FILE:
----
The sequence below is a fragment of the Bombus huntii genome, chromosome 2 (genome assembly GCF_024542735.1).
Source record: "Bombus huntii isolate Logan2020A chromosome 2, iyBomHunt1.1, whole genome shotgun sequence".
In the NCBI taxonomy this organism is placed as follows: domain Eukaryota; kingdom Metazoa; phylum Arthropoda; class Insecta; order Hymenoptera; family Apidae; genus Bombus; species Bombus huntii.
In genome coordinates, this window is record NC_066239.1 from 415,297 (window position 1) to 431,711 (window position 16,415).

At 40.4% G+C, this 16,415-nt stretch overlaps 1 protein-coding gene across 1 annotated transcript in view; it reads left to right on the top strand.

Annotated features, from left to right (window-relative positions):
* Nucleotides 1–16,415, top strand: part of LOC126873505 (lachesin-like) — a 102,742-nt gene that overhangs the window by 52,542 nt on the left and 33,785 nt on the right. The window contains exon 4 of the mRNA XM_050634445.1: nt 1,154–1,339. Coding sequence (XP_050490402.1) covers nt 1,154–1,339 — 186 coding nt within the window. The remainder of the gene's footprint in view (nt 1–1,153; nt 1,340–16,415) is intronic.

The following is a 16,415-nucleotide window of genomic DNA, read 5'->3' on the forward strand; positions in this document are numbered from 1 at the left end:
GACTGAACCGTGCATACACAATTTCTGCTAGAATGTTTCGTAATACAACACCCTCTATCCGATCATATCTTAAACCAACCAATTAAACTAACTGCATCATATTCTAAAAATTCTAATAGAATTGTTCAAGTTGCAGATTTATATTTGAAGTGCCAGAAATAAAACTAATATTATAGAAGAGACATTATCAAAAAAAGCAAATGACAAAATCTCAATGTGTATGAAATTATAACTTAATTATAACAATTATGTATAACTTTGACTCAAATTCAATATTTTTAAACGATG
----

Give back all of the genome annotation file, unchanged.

The sequence below is a fragment of the Bombus huntii genome, chromosome 2 (genome assembly GCF_024542735.1).
Source record: "Bombus huntii isolate Logan2020A chromosome 2, iyBomHunt1.1, whole genome shotgun sequence".
In the NCBI taxonomy this organism is placed as follows: domain Eukaryota; kingdom Metazoa; phylum Arthropoda; class Insecta; order Hymenoptera; family Apidae; genus Bombus; species Bombus huntii.
In genome coordinates, this window is record NC_066239.1 from 415,297 (window position 1) to 431,711 (window position 16,415).

At 40.4% G+C, this 16,415-nt stretch overlaps 1 protein-coding gene across 1 annotated transcript in view; it reads left to right on the top strand.

Annotated features, from left to right (window-relative positions):
* Nucleotides 1–16,415, top strand: part of LOC126873505 (lachesin-like) — a 102,742-nt gene that overhangs the window by 52,542 nt on the left and 33,785 nt on the right. The window contains exon 4 of the mRNA XM_050634445.1: nt 1,154–1,339. Coding sequence (XP_050490402.1) covers nt 1,154–1,339 — 186 coding nt within the window. The remainder of the gene's footprint in view (nt 1–1,153; nt 1,340–16,415) is intronic.

The following is a 16,415-nucleotide window of genomic DNA, read 5'->3' on the forward strand; positions in this document are numbered from 1 at the left end:
GACTGAACCGTGCATACACAATTTCTGCTAGAATGTTTCGTAATACAACACCCTCTATCCGATCATATCTTAAACCAACCAATTAAACTAACTGCATCATATTCTAAAAATTCTAATAGAATTGTTCAAGTTGCAGATTTATATTTGAAGTGCCAGAAATAAAACTAATATTATAGAAGAGACATTATCAAAAAAAGCAAATGACAAAATCTCAATGTGTATGAAATTATAACTTAATTATAACAATTATGTATAACTTTGACTCAAATTCAATATTTTTAAACGATG